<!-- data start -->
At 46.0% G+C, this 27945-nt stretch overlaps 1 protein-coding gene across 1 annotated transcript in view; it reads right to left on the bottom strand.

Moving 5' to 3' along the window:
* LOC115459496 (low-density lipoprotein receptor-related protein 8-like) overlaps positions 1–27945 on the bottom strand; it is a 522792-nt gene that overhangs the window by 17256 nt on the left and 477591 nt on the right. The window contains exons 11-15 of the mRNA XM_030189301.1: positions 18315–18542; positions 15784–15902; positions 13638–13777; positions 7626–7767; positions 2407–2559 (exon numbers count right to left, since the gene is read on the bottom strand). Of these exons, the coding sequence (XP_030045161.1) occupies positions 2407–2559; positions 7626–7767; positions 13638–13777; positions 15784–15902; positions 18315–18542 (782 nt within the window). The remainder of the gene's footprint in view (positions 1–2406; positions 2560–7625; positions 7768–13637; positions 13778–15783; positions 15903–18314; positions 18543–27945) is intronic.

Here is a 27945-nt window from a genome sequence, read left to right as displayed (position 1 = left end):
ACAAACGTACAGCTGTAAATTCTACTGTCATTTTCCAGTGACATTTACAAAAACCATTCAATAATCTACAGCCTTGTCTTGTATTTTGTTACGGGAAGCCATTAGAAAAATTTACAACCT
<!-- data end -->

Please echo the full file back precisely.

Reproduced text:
At 46.0% G+C, this 27945-nt stretch overlaps 1 protein-coding gene across 1 annotated transcript in view; it reads right to left on the bottom strand.

Moving 5' to 3' along the window:
* LOC115459496 (low-density lipoprotein receptor-related protein 8-like) overlaps positions 1–27945 on the bottom strand; it is a 522792-nt gene that overhangs the window by 17256 nt on the left and 477591 nt on the right. The window contains exons 11-15 of the mRNA XM_030189301.1: positions 18315–18542; positions 15784–15902; positions 13638–13777; positions 7626–7767; positions 2407–2559 (exon numbers count right to left, since the gene is read on the bottom strand). Of these exons, the coding sequence (XP_030045161.1) occupies positions 2407–2559; positions 7626–7767; positions 13638–13777; positions 15784–15902; positions 18315–18542 (782 nt within the window). The remainder of the gene's footprint in view (positions 1–2406; positions 2560–7625; positions 7768–13637; positions 13778–15783; positions 15903–18314; positions 18543–27945) is intronic.

Here is a 27945-nt window from a genome sequence, read left to right as displayed (position 1 = left end):
ACAAACGTACAGCTGTAAATTCTACTGTCATTTTCCAGTGACATTTACAAAAACCATTCAATAATCTACAGCCTTGTCTTGTATTTTGTTACGGGAAGCCATTAGAAAAATTTACAACCT